The story "Shell Game" brings together many of Dick's favorite themes in an entertaining satire. A small colony of humans on a distant moon are convinced that they're under constant attack from an elite group of Terran soldiers. Everything that goes wrong on the planet is sabotage, and constant military presence is necessary to fight off the soldiers. Some of the leaders, concerned as to why they never see the Terran attackers, find evidence their colony was actually a rocket of mentally ill paranoids who crashed onto their moon. How, they ask the others, can they even know if they're under attack or mentally ill? They try to find a scientific test to see if the colony is in the grips of a collective mass paranoid hallucination, but others, still-paranoid, treat them as in league with the Terrans. The story ends with the paranoids loading up the repaired rocket with H-Bombs to attack Earth. Group-think infiltrating politics with disastrous results made the story disturbing to me having seen how the media and political class did much the same thing with the Iraq War, and I'm sure the story had the same effect on people who saw Watergate or the Bay of Pigs Invasion or McCarthyism or the rise of fascism in Europe or the French Revolution. It is, quite simply, science fiction at its best.

Not every story is a winner, but with nearly 30 to choose from, that is no surprise. This is an excellent collection of stories, as well as a historically important collection of influential science fiction.

Thursday, March 18, 2010

Fallout 3 - Antici...PAtion

I have Fallout 3 and I'm not playing it.

This shocks me. In fact, I kind of feel physically anxious that I'm not playing it right now. There are lots of reasons that I'm not playing it, but do they really trump the reasons TO play it? The original Fallout is one of my all-time favorite games, and also one of the most important games ever. Its sequel, while creatively uninspiring, is generally an excellent extension to the classic game. I've played the hell out of both. So why am I not playing #3?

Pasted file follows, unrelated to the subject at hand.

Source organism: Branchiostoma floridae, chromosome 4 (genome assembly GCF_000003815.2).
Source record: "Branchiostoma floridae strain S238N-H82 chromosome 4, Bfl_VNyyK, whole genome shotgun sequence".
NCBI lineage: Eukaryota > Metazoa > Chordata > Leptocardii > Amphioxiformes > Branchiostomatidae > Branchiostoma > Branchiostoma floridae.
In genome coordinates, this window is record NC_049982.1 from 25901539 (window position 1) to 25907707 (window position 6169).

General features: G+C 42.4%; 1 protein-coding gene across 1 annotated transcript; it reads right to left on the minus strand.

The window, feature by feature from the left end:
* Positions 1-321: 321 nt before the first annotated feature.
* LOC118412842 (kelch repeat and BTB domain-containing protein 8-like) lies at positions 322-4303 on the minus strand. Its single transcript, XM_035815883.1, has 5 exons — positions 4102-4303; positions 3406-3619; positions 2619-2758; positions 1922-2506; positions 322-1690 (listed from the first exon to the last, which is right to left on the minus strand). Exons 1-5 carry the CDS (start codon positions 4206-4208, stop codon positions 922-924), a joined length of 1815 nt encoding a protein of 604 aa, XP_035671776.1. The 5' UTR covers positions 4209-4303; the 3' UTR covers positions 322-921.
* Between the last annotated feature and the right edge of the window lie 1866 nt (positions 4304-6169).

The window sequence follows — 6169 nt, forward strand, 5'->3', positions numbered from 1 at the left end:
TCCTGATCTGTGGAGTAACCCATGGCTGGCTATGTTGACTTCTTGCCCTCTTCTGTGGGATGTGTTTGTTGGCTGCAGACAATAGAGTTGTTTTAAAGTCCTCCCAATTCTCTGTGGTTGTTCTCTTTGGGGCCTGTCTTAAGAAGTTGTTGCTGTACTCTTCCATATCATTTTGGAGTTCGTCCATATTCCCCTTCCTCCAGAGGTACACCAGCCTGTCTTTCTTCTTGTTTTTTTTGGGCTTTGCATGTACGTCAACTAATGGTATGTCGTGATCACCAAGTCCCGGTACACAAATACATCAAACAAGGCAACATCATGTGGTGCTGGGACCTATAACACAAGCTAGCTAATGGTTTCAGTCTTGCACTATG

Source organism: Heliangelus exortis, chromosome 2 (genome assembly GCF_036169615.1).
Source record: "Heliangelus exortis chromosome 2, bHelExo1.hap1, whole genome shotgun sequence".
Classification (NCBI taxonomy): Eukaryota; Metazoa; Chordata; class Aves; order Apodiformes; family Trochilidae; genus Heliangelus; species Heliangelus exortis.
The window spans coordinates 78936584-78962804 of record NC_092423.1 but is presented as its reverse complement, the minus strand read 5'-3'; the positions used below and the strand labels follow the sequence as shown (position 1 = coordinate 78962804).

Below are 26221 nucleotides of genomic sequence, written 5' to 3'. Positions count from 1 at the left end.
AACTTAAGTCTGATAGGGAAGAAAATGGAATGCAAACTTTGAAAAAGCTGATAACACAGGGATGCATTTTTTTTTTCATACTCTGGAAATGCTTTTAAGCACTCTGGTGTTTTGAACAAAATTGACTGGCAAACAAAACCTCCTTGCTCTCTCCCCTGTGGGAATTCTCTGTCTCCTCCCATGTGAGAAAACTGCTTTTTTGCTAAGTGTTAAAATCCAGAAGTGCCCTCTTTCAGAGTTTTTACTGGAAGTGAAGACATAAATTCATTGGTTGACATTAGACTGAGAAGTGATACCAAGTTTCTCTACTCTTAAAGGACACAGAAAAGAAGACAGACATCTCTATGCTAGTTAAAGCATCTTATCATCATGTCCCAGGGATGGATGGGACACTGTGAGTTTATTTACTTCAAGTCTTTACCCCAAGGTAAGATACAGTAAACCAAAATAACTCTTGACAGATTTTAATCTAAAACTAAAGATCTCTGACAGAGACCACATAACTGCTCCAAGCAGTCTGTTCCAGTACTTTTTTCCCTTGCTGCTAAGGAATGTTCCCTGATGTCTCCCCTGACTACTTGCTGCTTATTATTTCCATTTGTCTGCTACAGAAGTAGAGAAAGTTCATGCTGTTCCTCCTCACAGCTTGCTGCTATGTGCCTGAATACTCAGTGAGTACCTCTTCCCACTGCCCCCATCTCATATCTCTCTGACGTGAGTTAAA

Partly because I'm downloading mods. The last Bethesda game I played, Morrowind, was almost instantly dramatically improved by adding a few mods. So, I'm doing the same with Fallout 3. But as interesting as it could be with good mods, am I really sure that it's not worth playing without? No, but it's not that alone.

Partly because I'm worried I might like it too much. It's not like I'm lacking in spare time, but I at least have a few things to do in my life. Had a programming class tonight, and graphic design tomorrow. I've also got a few writing projects I'd like to be doing more of: book reviews, movie reviews, game reviews, and a big game history project. If I started Fallout 3, well, what if it was so good that I didn't do anything else for three weeks? I had some access to the game last summer, when I was staying with someone who had it for PlayStation 3, but it was not my PS3, and not my TV it was attached to, so I didn't play it because if I had really liked it, I couldn't have played it when someone else wanted to use the PS3 or TV, which was pretty much constantly that wasn't M-F 9-5. Should I be so concerned about a game taking over my life? When it's Fallout, apparently.